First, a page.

In 1863, Henry Ward Beecher—an American abolitionist preacher and brother of Harriet Beecher Stowe, who wrote Uncle Tom’s Cabin—visited England, and became acquainted with Joseph Parker, Charles Spurgeon, and other prominent evangelicals.
Beecher had been reading Spurgeon’s sermons in the American editions, and he realized that they were being heavily edited (in a word: bowdlerized). Where Spurgeon had made statements that could be used to defend the abolition of slavery, those passages were kept in the British publications, but omitted in the American editions!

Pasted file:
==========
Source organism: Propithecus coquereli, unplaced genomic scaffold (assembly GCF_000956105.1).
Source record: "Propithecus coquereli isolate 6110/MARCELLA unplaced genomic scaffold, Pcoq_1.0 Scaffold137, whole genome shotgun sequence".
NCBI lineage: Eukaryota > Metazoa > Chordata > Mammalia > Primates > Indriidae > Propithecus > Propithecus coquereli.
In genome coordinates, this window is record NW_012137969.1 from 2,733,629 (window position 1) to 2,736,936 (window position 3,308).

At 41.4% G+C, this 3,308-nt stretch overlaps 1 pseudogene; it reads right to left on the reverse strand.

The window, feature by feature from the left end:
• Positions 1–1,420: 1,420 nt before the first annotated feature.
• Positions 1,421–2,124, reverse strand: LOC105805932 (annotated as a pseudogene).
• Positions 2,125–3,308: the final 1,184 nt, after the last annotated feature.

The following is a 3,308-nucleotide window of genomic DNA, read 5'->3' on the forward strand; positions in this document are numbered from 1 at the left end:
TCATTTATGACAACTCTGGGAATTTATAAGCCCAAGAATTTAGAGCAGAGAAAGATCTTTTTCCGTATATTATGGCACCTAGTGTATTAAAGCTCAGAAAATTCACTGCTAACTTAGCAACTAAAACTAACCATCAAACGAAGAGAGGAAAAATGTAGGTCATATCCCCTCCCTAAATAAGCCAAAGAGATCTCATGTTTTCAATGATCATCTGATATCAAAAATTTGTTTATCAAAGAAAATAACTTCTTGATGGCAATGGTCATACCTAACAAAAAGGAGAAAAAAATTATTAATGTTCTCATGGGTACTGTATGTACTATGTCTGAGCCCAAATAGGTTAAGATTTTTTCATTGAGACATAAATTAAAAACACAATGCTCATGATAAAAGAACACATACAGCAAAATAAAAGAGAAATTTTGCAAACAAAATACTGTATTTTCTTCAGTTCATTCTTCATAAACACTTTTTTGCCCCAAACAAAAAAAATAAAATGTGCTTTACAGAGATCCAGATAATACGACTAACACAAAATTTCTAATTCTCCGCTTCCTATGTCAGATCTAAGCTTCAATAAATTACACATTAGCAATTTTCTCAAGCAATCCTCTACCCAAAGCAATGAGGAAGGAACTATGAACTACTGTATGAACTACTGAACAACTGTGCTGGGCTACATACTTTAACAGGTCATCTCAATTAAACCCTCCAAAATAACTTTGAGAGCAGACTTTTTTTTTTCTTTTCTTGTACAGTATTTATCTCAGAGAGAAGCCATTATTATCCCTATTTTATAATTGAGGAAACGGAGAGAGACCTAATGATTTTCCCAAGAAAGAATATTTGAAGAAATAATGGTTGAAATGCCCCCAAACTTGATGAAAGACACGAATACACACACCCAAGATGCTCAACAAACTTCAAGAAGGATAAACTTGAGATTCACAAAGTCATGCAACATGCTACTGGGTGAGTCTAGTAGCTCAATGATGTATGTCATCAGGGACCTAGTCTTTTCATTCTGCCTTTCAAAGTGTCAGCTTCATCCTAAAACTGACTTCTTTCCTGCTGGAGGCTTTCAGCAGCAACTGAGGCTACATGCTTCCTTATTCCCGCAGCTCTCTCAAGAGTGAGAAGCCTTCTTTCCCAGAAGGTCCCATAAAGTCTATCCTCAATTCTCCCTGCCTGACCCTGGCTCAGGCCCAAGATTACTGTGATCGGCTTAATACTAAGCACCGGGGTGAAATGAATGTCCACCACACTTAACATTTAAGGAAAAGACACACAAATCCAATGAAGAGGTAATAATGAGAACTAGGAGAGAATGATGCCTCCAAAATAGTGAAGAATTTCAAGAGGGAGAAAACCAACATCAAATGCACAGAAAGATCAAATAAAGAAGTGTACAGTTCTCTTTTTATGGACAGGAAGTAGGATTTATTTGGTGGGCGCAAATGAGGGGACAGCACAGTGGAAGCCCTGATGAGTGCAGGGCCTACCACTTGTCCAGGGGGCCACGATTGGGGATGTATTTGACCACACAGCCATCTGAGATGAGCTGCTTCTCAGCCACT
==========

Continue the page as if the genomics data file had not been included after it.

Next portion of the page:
Beecher questioned Spurgeon about this, and Spurgeon publicly repudiated slavery. This resulted in a considerable hit to Spurgeon’s income when he had just started his college; the publication of his works was effectively halted in the United States since the pro-slavery publishers could no longer pretend that Spurgeon was on their side.
Source: G. Holden Pike, Dr. Parker and His Friends, London: T. Fisher Unwin, 1904, pp. 193–194.